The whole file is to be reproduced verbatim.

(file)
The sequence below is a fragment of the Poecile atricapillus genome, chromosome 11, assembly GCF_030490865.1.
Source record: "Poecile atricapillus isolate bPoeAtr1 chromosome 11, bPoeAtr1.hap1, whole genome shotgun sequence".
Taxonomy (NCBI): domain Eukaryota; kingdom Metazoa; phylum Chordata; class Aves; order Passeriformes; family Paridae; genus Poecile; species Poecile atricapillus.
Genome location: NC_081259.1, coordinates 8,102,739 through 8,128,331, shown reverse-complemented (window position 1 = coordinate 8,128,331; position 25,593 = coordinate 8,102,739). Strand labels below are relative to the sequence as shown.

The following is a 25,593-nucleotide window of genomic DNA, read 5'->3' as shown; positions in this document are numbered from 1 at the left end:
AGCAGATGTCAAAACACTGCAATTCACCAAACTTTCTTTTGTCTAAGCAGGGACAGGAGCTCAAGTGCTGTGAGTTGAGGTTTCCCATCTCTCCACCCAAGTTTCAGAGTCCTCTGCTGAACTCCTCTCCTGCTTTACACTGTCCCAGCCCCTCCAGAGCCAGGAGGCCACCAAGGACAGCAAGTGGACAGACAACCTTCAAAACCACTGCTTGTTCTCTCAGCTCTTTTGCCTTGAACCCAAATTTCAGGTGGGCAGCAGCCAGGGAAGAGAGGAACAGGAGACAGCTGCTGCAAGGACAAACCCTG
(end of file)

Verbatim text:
The sequence below is a fragment of the Poecile atricapillus genome, chromosome 11, assembly GCF_030490865.1.
Source record: "Poecile atricapillus isolate bPoeAtr1 chromosome 11, bPoeAtr1.hap1, whole genome shotgun sequence".
Taxonomy (NCBI): domain Eukaryota; kingdom Metazoa; phylum Chordata; class Aves; order Passeriformes; family Paridae; genus Poecile; species Poecile atricapillus.
Genome location: NC_081259.1, coordinates 8,102,739 through 8,128,331, shown reverse-complemented (window position 1 = coordinate 8,128,331; position 25,593 = coordinate 8,102,739). Strand labels below are relative to the sequence as shown.

The following is a 25,593-nucleotide window of genomic DNA, read 5'->3' as shown; positions in this document are numbered from 1 at the left end:
AGCAGATGTCAAAACACTGCAATTCACCAAACTTTCTTTTGTCTAAGCAGGGACAGGAGCTCAAGTGCTGTGAGTTGAGGTTTCCCATCTCTCCACCCAAGTTTCAGAGTCCTCTGCTGAACTCCTCTCCTGCTTTACACTGTCCCAGCCCCTCCAGAGCCAGGAGGCCACCAAGGACAGCAAGTGGACAGACAACCTTCAAAACCACTGCTTGTTCTCTCAGCTCTTTTGCCTTGAACCCAAATTTCAGGTGGGCAGCAGCCAGGGAAGAGAGGAACAGGAGACAGCTGCTGCAAGGACAAACCCTG